This theme of detachment between the younger and older generations would be explored with much more Biblical heft in A Nightmare on Elm Street (1984). The ultimate killer reveal also tries to play into this theme insofar as a traumatic incident results in a little boy growing up to become an embodiment of the older generation’s fears of the same incident happening again. However, this feels murky at best and undeveloped at worst. Although, some kudos go to the writers for being self-referential by having the killer revealed to be someone called Axel (a funny homage to Axl Rose of Guns N’ Roses fame and the central killer’s weapon, which is a pick axe).

T.J. attempts to console Sarah in the tail end of My Bloody Valentine.

The other big fixture of the screenplay is a love triangle between T.J. Hanniger (Paul Kelman), Sarah Mercer (Lori Hallier) and Axel Palmer (Neil Affleck). Conceptually, I like it due to how it paints the utter hormone and love-obsessed nature of its teenage characters. However, it feels one note in its execution. This is due to the setup for the dynamic. Originally, T.J. and Sarah were together. But this bond was severed due to the young man leaving his local town existence to make a life elsewhere.

Much of the movie is dedicated to T.J. apologizing and trying to get it on with Sarah again. However, the details of why the character left town and chose not to write to his then-girlfriend are superficial. The best we get is a brief exchange between T.J. and his father, who is the mayor of the town. He says, “It’s not my fault he could not make it on his own.” We also get a sense during this scene that T.J. also resents working in the mine again, which may be another reason why he left in the first place. However, this is reading between the lines. As a result, the dynamic always feels like it’s repeating itself. There’s a small moment where T.J. and Axel team up in the hope of saving their friends, but it’s a tiny slither of interest in an often circling pond of murkiness.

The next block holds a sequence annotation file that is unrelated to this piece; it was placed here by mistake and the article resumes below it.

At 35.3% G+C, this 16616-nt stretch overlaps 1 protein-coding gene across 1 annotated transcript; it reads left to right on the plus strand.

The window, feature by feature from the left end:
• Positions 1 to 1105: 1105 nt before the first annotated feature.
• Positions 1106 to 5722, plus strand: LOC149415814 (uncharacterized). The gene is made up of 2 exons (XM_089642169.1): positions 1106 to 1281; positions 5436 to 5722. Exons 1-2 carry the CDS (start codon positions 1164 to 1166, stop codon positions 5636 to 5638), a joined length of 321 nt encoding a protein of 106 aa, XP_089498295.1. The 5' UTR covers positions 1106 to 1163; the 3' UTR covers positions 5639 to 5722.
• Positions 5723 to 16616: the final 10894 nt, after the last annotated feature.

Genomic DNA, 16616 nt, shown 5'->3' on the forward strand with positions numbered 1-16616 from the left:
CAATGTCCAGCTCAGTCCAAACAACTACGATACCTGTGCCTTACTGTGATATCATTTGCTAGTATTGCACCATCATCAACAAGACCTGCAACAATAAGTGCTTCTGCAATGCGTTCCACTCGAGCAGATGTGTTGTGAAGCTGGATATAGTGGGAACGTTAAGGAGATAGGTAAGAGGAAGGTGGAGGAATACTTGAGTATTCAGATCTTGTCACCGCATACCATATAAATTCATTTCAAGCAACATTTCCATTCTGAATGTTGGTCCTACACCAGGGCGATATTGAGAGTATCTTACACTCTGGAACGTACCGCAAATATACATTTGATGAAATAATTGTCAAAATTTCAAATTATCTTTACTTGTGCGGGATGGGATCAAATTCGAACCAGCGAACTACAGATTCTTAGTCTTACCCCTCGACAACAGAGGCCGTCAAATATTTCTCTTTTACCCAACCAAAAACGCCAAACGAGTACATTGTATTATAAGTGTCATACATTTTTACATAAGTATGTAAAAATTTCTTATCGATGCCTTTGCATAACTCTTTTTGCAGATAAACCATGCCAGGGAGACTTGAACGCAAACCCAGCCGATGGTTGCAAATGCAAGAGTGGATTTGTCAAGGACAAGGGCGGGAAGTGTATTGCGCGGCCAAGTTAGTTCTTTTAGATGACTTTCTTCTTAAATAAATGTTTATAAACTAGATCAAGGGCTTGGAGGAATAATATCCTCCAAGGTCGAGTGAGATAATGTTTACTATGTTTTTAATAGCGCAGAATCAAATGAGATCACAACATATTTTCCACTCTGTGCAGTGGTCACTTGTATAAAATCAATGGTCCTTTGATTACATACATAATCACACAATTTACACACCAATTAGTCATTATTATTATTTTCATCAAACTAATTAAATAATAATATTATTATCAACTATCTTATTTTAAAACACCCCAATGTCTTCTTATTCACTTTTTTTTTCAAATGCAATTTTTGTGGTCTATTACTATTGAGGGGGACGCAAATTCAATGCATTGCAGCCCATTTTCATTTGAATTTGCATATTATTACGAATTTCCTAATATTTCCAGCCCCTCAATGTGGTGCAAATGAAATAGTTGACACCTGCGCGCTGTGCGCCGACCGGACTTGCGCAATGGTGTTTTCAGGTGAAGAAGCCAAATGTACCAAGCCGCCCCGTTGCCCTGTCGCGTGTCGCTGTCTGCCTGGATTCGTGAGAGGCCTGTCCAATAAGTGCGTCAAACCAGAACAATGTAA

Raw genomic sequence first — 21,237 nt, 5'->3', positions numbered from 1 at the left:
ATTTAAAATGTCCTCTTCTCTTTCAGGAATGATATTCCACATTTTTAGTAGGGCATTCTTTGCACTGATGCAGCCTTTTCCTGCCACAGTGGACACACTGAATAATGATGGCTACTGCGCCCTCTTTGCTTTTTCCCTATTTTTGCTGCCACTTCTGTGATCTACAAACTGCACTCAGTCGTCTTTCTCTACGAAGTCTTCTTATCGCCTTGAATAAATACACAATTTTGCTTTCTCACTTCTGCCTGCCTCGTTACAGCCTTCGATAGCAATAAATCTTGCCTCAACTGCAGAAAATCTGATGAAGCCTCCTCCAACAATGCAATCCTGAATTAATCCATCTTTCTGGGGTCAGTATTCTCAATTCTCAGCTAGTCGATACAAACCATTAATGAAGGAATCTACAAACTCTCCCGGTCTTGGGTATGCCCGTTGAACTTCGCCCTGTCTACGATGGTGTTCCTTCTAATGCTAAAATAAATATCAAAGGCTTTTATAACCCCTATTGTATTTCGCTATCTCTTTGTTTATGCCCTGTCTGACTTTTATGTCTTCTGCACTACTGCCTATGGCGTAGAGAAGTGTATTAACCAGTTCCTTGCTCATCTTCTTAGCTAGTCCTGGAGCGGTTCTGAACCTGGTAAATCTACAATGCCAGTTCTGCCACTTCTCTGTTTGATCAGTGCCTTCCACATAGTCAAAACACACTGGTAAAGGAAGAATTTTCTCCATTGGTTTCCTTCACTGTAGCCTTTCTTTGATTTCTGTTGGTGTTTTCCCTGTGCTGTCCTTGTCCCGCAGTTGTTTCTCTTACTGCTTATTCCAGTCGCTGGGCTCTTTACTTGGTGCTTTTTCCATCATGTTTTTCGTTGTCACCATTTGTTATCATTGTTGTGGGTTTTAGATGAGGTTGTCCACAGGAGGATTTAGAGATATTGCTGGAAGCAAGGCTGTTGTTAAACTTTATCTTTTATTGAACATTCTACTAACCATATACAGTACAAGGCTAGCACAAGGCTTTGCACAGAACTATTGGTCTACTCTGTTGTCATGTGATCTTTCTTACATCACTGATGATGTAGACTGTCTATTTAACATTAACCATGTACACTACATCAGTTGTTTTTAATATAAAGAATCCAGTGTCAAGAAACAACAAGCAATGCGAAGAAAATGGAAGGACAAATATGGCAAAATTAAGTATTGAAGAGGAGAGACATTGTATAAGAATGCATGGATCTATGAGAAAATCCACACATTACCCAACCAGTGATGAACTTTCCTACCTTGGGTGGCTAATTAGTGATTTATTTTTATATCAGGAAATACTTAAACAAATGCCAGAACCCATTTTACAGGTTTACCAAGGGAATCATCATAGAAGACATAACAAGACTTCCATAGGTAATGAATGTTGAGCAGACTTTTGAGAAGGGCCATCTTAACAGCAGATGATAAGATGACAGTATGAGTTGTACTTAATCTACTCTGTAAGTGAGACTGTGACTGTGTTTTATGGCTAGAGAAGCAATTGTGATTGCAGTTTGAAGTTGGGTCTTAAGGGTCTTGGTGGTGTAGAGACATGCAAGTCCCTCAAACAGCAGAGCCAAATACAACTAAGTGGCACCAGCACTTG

Paul Kelman elevates the material with his sardonic line deliveries as well as his smirking and suspicious facial expressions. However, his performance underlines how much T.J. is a giant red herring to lure the audience into believing that he is the killer of My Bloody Valentine. However, it feels like a missed opportunity, not only from the vantage point of the central dynamic but also from a direct wrestling with the disconnect between the generations due to his father being the mayor of the town.

Overall, the original version of My Bloody Valentine is a fascinating early slasher film. Its filmmaking (via long shots) allows moments to breathe with a rare authenticity that would not persist much in the sub-genre. And it’s genuinely interested in its teenage characters more then the vast majority of movies that would fill the sub-genre. However, aside from these virtues (including its central theme), it’s lacking in its central dynamic and a meaningful way for its mystery to tie into the disconnect between the generations.

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Written by Sartaj Singh

Notes from a distant observer:

“Sartaj is a very eccentric fellow with a penchant for hats. He likes watching films and writes about them in great analytical detail. He has an MA degree in Philosophy and has been known to wear Mickey Mouse ears on his birthday.”